Sir David Attenborough’s “Blue Planet” television series and Wildlife Biologists Liz Bonnin’s “Drowning in Plastic” documentary highlight the dramatic effect plastics are having on our planet.

Responsible redundant IT equipment recycling is at the forefront of the Environment Agency’s latest 2020-2021 legislation.

WEEE containing plastics, with a high level of Persistent Organic Pollutants (POPs) must now be treated as a hazardous waste.

POPs (Persistent Organic Pollutants) are potentially hazardous substances which can affect the environment and human health if they escape. Chemicals such as bromine have been used in plastic for electrical items due to their flame retardant properties.

POPs may be present in any IT equipment that contains a Printed Circuit Board, cables or plastic bezel and if such equipment cannot be reused or remarketed it must be classified as hazardous waste.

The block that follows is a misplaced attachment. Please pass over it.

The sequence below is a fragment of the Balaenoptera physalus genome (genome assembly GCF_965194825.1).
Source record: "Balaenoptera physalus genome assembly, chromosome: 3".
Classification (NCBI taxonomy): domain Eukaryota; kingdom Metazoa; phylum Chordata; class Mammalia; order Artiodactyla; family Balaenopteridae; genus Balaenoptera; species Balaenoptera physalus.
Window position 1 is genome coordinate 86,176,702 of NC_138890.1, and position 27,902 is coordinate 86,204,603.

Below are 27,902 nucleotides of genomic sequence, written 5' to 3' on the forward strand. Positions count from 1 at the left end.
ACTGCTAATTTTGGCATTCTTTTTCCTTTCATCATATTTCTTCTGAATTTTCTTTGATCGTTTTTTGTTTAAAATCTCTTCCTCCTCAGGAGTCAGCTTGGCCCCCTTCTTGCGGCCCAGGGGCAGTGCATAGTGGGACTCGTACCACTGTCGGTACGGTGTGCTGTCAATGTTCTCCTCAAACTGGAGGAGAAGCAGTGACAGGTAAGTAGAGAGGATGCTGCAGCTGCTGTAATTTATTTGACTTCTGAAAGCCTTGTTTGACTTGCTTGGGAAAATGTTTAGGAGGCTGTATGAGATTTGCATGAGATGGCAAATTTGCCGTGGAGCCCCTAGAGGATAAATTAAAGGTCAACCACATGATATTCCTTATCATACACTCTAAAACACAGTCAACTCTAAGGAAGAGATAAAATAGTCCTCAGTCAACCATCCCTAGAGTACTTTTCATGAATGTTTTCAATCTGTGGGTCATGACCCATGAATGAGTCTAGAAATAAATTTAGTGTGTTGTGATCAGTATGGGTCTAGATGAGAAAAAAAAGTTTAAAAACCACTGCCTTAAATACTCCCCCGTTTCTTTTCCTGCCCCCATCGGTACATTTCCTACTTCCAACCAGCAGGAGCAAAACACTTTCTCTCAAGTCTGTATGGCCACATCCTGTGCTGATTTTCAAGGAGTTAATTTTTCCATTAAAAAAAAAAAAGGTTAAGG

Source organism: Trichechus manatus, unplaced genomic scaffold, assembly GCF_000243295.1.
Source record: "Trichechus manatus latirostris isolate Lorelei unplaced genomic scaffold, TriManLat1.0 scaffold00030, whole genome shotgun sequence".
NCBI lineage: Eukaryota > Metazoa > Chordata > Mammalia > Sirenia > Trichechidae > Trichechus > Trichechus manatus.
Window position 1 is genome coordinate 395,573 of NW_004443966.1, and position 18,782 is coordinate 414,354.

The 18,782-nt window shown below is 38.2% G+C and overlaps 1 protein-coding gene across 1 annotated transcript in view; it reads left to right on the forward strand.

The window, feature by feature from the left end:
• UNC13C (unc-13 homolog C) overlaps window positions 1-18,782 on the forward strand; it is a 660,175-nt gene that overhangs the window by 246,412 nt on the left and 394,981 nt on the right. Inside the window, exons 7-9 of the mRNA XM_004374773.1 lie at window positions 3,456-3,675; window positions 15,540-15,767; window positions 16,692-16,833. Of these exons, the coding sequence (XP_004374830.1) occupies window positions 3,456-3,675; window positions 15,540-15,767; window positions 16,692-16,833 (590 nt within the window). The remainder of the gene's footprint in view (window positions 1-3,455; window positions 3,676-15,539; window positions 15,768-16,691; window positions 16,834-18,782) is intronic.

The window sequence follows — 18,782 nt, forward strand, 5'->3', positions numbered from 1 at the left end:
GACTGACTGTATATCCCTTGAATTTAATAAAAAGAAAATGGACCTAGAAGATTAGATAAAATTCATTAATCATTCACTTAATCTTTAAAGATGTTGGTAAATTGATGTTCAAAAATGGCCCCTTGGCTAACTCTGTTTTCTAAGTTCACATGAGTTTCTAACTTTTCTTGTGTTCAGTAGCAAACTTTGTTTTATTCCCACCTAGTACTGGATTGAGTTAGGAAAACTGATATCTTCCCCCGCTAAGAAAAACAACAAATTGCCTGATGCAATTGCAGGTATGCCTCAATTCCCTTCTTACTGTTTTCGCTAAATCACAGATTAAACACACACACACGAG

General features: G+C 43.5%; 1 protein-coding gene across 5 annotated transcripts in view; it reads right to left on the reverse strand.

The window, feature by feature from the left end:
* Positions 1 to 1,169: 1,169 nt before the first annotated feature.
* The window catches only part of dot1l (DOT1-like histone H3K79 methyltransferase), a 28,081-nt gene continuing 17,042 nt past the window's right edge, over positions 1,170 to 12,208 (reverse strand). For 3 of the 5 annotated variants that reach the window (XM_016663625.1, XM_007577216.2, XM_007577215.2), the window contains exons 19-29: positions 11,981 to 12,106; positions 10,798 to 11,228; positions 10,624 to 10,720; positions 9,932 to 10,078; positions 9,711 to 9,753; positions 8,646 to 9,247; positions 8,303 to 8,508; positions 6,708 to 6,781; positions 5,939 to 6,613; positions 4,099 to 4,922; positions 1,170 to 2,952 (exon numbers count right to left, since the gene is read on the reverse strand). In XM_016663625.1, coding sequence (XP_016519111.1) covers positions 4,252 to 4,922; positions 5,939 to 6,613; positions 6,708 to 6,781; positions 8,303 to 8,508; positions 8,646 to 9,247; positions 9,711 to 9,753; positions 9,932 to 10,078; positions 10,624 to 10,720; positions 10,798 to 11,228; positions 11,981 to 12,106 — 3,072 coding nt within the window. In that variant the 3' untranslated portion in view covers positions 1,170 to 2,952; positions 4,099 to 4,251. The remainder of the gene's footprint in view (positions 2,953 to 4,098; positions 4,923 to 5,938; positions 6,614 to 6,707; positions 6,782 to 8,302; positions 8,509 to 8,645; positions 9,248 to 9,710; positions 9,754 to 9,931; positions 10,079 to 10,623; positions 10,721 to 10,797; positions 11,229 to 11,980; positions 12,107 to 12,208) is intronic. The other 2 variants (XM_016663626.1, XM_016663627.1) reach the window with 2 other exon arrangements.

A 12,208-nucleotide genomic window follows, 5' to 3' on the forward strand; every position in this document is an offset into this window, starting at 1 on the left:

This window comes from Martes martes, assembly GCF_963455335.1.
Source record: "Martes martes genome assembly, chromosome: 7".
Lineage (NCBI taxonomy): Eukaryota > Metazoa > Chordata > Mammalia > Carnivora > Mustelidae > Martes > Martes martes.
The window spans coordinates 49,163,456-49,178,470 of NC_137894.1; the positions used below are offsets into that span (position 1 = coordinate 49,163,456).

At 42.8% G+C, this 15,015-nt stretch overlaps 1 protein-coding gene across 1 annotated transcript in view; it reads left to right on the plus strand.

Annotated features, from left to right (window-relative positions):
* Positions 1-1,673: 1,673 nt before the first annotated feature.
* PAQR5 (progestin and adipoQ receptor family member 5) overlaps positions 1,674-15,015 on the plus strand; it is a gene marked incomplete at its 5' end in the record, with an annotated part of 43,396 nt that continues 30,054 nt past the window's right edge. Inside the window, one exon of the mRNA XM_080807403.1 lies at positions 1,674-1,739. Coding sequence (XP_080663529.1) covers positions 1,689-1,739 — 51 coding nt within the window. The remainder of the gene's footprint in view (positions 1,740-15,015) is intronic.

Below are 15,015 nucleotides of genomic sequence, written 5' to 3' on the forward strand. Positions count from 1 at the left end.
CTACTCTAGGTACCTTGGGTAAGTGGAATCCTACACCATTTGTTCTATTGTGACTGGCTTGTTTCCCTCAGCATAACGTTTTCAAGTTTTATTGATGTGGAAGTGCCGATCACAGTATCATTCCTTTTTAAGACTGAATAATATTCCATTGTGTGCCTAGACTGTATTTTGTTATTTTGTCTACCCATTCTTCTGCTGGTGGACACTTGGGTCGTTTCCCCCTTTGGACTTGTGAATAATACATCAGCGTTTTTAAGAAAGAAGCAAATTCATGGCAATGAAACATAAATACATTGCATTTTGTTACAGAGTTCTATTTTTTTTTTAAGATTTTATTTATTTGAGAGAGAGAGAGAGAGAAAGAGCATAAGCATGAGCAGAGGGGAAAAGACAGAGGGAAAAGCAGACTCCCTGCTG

The Environment Agency state; “The POPs present in the plastics of waste display devices and small mixed WEEE must be destroyed (or irreversibly transformed). You are not allowed to recycle these plastics.”

In order to comply with this latest legislation Recycle IT 4U will have to carry out greater sorting and separation activities of what is now deemed potentially hazardous plastic derived from WEEE.

Currently the only route for the treatment of plastics containing POPs is through high temperature incineration – of which there is very little capacity in the UK and it is an expensive operation. These such items cannot be recycled or remarketed.

Over the coming weeks we will be advising customers of changes that will have to be made in redundant equipment collection procedures to ensure all of our customers understand the new legislation and are able to comply with the EA legislation.